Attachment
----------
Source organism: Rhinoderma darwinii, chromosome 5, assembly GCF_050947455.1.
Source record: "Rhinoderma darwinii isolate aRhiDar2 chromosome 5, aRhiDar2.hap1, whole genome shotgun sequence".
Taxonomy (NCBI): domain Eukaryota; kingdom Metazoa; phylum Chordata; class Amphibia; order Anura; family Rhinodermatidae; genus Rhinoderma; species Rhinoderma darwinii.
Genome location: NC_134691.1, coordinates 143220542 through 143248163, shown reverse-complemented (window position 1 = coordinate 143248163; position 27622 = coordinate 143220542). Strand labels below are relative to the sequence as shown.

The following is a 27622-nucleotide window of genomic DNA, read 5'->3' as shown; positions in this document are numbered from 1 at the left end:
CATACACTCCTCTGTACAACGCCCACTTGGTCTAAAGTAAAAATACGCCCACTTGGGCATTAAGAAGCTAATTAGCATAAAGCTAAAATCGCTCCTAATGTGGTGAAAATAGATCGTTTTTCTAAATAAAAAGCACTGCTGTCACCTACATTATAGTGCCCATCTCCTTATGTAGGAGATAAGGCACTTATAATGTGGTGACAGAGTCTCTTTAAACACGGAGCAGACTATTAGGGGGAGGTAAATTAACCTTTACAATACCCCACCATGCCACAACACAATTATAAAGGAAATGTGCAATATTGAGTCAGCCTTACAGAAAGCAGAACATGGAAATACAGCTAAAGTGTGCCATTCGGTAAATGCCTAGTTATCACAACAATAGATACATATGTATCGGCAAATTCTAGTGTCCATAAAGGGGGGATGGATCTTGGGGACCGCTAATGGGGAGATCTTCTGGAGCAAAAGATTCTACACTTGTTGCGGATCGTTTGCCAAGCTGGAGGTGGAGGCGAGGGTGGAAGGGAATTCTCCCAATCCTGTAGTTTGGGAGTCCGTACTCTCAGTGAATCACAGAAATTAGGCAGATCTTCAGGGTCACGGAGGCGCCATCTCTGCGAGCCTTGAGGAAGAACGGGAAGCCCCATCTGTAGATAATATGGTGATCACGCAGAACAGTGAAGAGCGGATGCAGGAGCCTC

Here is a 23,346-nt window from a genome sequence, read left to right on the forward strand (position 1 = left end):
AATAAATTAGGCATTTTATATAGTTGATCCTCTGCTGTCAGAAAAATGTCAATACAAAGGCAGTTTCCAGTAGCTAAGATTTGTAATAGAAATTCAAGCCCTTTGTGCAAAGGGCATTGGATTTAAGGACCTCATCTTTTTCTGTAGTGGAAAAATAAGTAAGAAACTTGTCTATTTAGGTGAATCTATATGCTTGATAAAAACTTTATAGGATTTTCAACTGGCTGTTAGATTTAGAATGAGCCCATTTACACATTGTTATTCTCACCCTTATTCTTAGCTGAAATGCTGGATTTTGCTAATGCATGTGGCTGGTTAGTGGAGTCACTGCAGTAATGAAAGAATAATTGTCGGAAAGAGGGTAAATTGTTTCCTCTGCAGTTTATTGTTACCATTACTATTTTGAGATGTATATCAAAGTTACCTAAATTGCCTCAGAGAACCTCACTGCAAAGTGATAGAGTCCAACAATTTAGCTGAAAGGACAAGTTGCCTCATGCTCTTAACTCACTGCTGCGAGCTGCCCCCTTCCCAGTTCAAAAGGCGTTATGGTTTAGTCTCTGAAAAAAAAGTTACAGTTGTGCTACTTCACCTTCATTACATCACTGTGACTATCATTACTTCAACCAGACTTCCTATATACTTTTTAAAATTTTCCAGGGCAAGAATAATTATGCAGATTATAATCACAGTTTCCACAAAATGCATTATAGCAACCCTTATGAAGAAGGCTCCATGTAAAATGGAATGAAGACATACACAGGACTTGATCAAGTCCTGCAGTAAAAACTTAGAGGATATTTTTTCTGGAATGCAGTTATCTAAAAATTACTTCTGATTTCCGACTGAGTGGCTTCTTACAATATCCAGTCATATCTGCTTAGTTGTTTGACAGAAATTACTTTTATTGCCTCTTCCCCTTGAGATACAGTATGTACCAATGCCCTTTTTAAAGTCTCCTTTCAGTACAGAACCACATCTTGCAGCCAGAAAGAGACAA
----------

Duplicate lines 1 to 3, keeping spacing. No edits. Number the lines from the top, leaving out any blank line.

Source organism: Rhinoderma darwinii, chromosome 5, assembly GCF_050947455.1.
Source record: "Rhinoderma darwinii isolate aRhiDar2 chromosome 5, aRhiDar2.hap1, whole genome shotgun sequence".
Taxonomy (NCBI): domain Eukaryota; kingdom Metazoa; phylum Chordata; class Amphibia; order Anura; family Rhinodermatidae; genus Rhinoderma; species Rhinoderma darwinii.